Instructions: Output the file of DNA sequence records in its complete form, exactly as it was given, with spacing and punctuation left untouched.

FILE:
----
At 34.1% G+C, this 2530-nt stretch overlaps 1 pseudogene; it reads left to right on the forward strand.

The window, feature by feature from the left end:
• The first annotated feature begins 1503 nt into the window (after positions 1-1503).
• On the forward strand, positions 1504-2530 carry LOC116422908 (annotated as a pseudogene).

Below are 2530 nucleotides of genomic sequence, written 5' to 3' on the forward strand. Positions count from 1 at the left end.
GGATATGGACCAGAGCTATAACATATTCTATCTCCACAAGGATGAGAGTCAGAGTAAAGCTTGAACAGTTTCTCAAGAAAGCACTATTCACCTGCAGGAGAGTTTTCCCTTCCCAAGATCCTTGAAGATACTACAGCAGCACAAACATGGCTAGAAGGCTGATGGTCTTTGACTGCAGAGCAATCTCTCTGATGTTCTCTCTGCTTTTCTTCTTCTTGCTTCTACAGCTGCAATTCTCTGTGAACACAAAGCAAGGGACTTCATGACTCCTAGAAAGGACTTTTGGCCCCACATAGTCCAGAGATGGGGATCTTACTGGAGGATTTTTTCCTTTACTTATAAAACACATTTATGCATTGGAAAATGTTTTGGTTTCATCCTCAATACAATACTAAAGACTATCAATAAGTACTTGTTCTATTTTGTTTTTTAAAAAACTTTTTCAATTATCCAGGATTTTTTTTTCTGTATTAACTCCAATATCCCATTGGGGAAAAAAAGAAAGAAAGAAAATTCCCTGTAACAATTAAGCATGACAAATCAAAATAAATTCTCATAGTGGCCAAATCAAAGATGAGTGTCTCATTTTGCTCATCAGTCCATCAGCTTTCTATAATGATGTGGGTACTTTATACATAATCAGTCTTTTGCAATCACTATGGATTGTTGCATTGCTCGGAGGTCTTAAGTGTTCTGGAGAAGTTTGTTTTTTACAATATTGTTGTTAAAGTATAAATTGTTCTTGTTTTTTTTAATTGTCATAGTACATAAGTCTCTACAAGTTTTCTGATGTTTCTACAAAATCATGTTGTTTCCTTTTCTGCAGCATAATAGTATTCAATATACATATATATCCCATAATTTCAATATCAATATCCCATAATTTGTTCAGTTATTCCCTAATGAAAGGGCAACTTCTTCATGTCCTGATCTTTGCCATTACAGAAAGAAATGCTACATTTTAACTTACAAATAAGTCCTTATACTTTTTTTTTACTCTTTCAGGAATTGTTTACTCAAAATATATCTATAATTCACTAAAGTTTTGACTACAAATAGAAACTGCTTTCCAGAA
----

At 34.1% G+C, this 2530-nt stretch overlaps 1 pseudogene; it reads left to right on the forward strand.

The window, feature by feature from the left end:
• The first annotated feature begins 1503 nt into the window (after positions 1-1503).
• On the forward strand, positions 1504-2530 carry LOC116422908 (annotated as a pseudogene).

Below are 2530 nucleotides of genomic sequence, written 5' to 3' on the forward strand. Positions count from 1 at the left end.
GGATATGGACCAGAGCTATAACATATTCTATCTCCACAAGGATGAGAGTCAGAGTAAAGCTTGAACAGTTTCTCAAGAAAGCACTATTCACCTGCAGGAGAGTTTTCCCTTCCCAAGATCCTTGAAGATACTACAGCAGCACAAACATGGCTAGAAGGCTGATGGTCTTTGACTGCAGAGCAATCTCTCTGATGTTCTCTCTGCTTTTCTTCTTCTTGCTTCTACAGCTGCAATTCTCTGTGAACACAAAGCAAGGGACTTCATGACTCCTAGAAAGGACTTTTGGCCCCACATAGTCCAGAGATGGGGATCTTACTGGAGGATTTTTTCCTTTACTTATAAAACACATTTATGCATTGGAAAATGTTTTGGTTTCATCCTCAATACAATACTAAAGACTATCAATAAGTACTTGTTCTATTTTGTTTTTTAAAAAACTTTTTCAATTATCCAGGATTTTTTTTTCTGTATTAACTCCAATATCCCATTGGGGAAAAAAAGAAAGAAAGAAAATTCCCTGTAACAATTAAGCATGACAAATCAAAATAAATTCTCATAGTGGCCAAATCAAAGATGAGTGTCTCATTTTGCTCATCAGTCCATCAGCTTTCTATAATGATGTGGGTACTTTATACATAATCAGTCTTTTGCAATCACTATGGATTGTTGCATTGCTCGGAGGTCTTAAGTGTTCTGGAGAAGTTTGTTTTTTACAATATTGTTGTTAAAGTATAAATTGTTCTTGTTTTTTTTAATTGTCATAGTACATAAGTCTCTACAAGTTTTCTGATGTTTCTACAAAATCATGTTGTTTCCTTTTCTGCAGCATAATAGTATTCAATATACATATATATCCCATAATTTCAATATCAATATCCCATAATTTGTTCAGTTATTCCCTAATGAAAGGGCAACTTCTTCATGTCCTGATCTTTGCCATTACAGAAAGAAATGCTACATTTTAACTTACAAATAAGTCCTTATACTTTTTTTTTACTCTTTCAGGAATTGTTTACTCAAAATATATCTATAATTCACTAAAGTTTTGACTACAAATAGAAACTGCTTTCCAGAA